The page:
During the quarter, we continue to reduced our exposure to the European Union while maintaining our allocation to corporate credit. As shown on the right side of this page, we continue to shift towards the middle portion of the interest rate curve by emphasizing our reinvestment activities in the 3- to 7-year maturities. Maturities in the 3 year or less range are primarily within Allstate Financial and will be used to fund liabilities withdrawals.

Net investment income for the quarter was $975 million, as shown on Slide 11, with a slight sequential decline, driven primarily by lower portfolio balances at Allstate Financial. Portfolio yields were stable despite the prolonged low interest rate environment with the total portfolio yield of 4.5% for the fourth quarter of 2011, consistent with the third quarter of 2011 and slightly higher than the 4.3% we have in the fourth quarter of 2010. The stable yields reflect our yield-enhanced actions, favorable limited partnership distributions and equity dividend, but are offset by lower interest rates.

On Slide 12, you can see that we generated $86 million of pretax net realized capital gains in the fourth quarter, down from $116 million for the fourth quarter of 2010. Realized gains in the quarter were primarily due to sales of fixed-income securities and favorable limited partnership valuations, partly offset by impairment write-downs and derivative valuation losses. For the year, pretax net realized capital gains were $503 million compared to 2010's net realized capital loss of $827 million.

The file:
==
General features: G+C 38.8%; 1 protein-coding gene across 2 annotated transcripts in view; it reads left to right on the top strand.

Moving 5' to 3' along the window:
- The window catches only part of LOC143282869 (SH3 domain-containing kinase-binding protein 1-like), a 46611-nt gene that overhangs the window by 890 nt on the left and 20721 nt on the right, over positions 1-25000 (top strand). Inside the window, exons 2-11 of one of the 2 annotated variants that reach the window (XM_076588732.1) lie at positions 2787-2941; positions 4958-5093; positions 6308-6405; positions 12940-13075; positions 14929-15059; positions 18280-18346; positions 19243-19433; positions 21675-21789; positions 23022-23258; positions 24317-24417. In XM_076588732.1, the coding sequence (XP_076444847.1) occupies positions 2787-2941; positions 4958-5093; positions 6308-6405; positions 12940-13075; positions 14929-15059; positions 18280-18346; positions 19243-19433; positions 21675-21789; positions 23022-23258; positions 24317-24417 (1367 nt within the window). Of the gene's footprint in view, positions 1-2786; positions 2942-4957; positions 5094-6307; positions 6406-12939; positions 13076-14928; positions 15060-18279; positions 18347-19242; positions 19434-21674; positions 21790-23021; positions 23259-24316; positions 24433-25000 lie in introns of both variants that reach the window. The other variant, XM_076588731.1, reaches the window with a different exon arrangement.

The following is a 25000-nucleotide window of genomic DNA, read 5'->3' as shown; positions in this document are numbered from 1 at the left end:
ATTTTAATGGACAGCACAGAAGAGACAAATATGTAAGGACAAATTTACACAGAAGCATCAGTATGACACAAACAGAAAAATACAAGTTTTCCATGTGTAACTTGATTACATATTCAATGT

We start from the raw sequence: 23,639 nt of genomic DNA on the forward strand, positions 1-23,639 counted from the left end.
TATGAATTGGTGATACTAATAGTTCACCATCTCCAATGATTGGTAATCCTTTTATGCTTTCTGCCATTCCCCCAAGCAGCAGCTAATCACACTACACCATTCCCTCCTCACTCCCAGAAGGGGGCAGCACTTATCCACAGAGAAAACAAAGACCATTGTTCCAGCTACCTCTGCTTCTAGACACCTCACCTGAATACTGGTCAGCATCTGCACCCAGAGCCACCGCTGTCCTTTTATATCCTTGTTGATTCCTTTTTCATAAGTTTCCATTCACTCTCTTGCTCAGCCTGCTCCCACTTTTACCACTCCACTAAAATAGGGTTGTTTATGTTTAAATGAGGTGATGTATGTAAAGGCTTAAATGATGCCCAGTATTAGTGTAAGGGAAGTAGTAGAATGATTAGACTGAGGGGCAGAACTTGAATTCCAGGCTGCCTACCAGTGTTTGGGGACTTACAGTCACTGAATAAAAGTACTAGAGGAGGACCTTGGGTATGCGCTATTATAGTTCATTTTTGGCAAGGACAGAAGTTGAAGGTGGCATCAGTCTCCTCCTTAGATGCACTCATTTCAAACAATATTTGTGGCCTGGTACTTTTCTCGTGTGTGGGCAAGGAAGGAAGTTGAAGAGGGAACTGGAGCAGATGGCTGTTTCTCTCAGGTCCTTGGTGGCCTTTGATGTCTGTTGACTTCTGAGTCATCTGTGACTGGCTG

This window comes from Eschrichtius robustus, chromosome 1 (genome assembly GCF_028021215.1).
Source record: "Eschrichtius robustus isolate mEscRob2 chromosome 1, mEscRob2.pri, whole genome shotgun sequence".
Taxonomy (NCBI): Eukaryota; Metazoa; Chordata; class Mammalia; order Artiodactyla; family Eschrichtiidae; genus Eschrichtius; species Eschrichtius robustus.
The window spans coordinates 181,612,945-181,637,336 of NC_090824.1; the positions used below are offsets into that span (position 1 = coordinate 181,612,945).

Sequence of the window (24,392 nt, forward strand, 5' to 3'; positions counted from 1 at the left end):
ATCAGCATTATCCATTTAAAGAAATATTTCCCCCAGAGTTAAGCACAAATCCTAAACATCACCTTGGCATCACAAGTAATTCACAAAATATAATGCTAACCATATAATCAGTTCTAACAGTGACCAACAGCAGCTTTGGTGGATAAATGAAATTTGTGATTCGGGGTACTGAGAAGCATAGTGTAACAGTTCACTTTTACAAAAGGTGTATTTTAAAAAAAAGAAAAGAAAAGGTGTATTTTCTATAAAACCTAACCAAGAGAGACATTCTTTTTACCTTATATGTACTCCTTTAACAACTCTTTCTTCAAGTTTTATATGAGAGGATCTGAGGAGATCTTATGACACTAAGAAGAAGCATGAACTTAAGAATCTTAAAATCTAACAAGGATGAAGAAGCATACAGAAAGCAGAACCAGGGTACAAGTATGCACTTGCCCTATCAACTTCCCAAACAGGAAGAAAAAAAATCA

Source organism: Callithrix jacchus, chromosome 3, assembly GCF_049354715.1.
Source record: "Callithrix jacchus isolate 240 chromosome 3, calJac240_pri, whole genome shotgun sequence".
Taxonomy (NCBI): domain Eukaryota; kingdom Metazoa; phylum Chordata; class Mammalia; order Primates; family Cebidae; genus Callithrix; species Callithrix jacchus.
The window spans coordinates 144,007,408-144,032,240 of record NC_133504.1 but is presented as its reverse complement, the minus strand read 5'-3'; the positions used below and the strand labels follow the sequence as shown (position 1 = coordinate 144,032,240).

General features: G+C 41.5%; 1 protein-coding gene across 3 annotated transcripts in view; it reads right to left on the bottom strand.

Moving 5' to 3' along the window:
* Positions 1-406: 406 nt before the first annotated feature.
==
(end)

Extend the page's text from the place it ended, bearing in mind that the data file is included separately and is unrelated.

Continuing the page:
The bottom of Slide 12 displays our pretax net unrealized capital gain position. We finished the year with approximately $2.9 billion of net unrealized gains, a $523 million improvement for the quarter and a $1.5 billion improvement for the year. This year, fixed income valuations benefited from lower interest rates, which were only partially offset by widening credit spreads and realized gains due to sales of fixed income securities.

Moving on to Slide 13. We finished 2011 with shareholders' equity of $18.7 billion, an increase from September 2011 of $0.6 billion. Statutory surplus at both AIC and Allstate Life Insurance remained strong, and deployable assets at the holding company level totaled $2.2 billion at year-end, reflecting the completion of the Esurance acquisition in October.